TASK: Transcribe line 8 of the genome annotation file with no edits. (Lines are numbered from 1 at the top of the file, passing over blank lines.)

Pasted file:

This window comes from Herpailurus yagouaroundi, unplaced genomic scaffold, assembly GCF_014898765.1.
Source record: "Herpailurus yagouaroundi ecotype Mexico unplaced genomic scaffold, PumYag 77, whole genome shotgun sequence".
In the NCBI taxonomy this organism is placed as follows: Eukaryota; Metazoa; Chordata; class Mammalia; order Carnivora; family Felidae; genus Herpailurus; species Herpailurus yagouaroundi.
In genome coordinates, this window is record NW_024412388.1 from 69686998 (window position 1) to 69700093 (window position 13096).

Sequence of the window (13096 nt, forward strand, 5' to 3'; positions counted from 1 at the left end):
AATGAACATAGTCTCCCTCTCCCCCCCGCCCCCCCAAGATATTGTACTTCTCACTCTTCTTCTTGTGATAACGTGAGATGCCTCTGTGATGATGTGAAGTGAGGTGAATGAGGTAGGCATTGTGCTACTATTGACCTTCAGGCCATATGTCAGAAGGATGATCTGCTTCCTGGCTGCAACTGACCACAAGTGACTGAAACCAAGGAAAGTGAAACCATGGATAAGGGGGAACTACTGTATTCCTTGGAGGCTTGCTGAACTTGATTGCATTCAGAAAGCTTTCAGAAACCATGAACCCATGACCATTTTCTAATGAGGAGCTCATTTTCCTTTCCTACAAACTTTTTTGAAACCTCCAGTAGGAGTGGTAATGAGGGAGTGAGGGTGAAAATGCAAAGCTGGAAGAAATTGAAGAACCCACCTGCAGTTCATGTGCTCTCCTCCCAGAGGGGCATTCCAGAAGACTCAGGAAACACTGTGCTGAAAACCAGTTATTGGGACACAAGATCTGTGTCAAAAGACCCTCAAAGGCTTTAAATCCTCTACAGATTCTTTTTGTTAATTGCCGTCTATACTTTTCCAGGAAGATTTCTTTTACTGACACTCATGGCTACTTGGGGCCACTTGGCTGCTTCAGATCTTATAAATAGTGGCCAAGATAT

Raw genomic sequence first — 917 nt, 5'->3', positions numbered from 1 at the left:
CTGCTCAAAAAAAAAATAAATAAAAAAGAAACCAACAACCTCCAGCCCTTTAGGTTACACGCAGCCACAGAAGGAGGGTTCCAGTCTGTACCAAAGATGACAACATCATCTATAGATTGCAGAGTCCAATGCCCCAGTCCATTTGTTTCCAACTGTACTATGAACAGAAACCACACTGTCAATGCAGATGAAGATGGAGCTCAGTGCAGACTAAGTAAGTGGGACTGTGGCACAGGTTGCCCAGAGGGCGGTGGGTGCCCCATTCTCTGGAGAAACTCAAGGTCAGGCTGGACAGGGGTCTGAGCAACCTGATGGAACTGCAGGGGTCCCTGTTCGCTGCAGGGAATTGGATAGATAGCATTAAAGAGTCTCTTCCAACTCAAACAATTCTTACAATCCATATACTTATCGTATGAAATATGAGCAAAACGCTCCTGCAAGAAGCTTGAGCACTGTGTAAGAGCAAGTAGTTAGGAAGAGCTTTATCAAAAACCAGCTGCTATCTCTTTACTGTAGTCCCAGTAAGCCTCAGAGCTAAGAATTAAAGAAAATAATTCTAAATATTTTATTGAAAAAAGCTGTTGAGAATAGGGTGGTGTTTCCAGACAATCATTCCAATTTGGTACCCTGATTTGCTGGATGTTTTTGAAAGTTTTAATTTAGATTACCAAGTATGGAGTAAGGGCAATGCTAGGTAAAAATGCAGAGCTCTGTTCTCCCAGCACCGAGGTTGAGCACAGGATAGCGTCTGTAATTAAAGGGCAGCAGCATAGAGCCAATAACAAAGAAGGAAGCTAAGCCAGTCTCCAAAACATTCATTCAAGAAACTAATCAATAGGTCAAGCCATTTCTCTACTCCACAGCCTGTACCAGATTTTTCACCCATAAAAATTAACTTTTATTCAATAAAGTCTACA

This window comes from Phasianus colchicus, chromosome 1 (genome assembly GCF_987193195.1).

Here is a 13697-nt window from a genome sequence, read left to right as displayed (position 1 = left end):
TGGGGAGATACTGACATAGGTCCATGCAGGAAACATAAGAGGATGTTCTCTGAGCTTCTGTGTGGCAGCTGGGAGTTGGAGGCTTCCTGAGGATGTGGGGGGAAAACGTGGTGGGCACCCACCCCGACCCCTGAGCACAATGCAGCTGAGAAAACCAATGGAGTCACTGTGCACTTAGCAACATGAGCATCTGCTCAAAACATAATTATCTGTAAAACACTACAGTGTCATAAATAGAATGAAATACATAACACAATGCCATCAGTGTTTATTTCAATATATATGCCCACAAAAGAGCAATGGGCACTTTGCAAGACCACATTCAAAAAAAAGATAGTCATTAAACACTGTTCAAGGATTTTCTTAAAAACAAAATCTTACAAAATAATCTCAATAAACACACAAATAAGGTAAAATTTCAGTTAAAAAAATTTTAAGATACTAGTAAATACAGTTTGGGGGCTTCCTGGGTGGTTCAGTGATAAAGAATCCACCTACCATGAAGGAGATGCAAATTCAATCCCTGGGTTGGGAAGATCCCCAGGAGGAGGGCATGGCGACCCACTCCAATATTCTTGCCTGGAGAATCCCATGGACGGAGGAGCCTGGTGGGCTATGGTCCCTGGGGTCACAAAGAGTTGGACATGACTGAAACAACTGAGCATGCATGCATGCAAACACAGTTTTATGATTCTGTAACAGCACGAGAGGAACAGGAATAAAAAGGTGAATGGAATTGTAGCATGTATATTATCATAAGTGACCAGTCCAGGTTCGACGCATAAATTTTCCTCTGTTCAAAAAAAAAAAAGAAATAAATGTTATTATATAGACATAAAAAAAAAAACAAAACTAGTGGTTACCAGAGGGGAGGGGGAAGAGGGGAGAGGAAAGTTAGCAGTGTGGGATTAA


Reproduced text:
CTGCTCAAAAAAAAAATAAATAAAAAAGAAACCAACAACCTCCAGCCCTTTAGGTTACACGCAGCCACAGAAGGAGGGTTCCAGTCTGTACCAAAGATGACAACATCATCTATAGATTGCAGAGTCCAATGCCCCAGTCCATTTGTTTCCAACTGTACTATGAACAGAAACCACACTGTCAATGCAGATGAAGATGGAGCTCAGTGCAGACTAAGTAAGTGGGACTGTGGCACAGGTTGCCCAGAGGGCGGTGGGTGCCCCATTCTCTGGAGAAACTCAAGGTCAGGCTGGACAGGGGTCTGAGCAACCTGATGGAACTGCAGGGGTCCCTGTTCGCTGCAGGGAATTGGATAGATAGCATTAAAGAGTCTCTTCCAACTCAAACAATTCTTACAATCCATATACTTATCGTATGAAATATGAGCAAAACGCTCCTGCAAGAAGCTTGAGCACTGTGTAAGAGCAAGTAGTTAGGAAGAGCTTTATCAAAAACCAGCTGCTATCTCTTTACTGTAGTCCCAGTAAGCCTCAGAGCTAAGAATTAAAGAAAATAATTCTAAATATTTTATTGAAAAAAGCTGTTGAGAATAGGGTGGTGTTTCCAGACAATCATTCCAATTTGGTACCCTGATTTGCTGGATGTTTTTGAAAGTTTTAATTTAGATTACCAAGTATGGAGTAAGGGCAATGCTAGGTAAAAATGCAGAGCTCTGTTCTCCCAGCACCGAGGTTGAGCACAGGATAGCGTCTGTAATTAAAGGGCAGCAGCATAGAGCCAATAACAAAGAAGGAAGCTAAGCCAGTCTCCAAAACATTCATTCAAGAAACTAATCAATAGGTCAAGCCATTTCTCTACTCCACAGCCTGTACCAGATTTTTCACCCATAAAAATTAACTTTTATTCAATAAAGTCTACA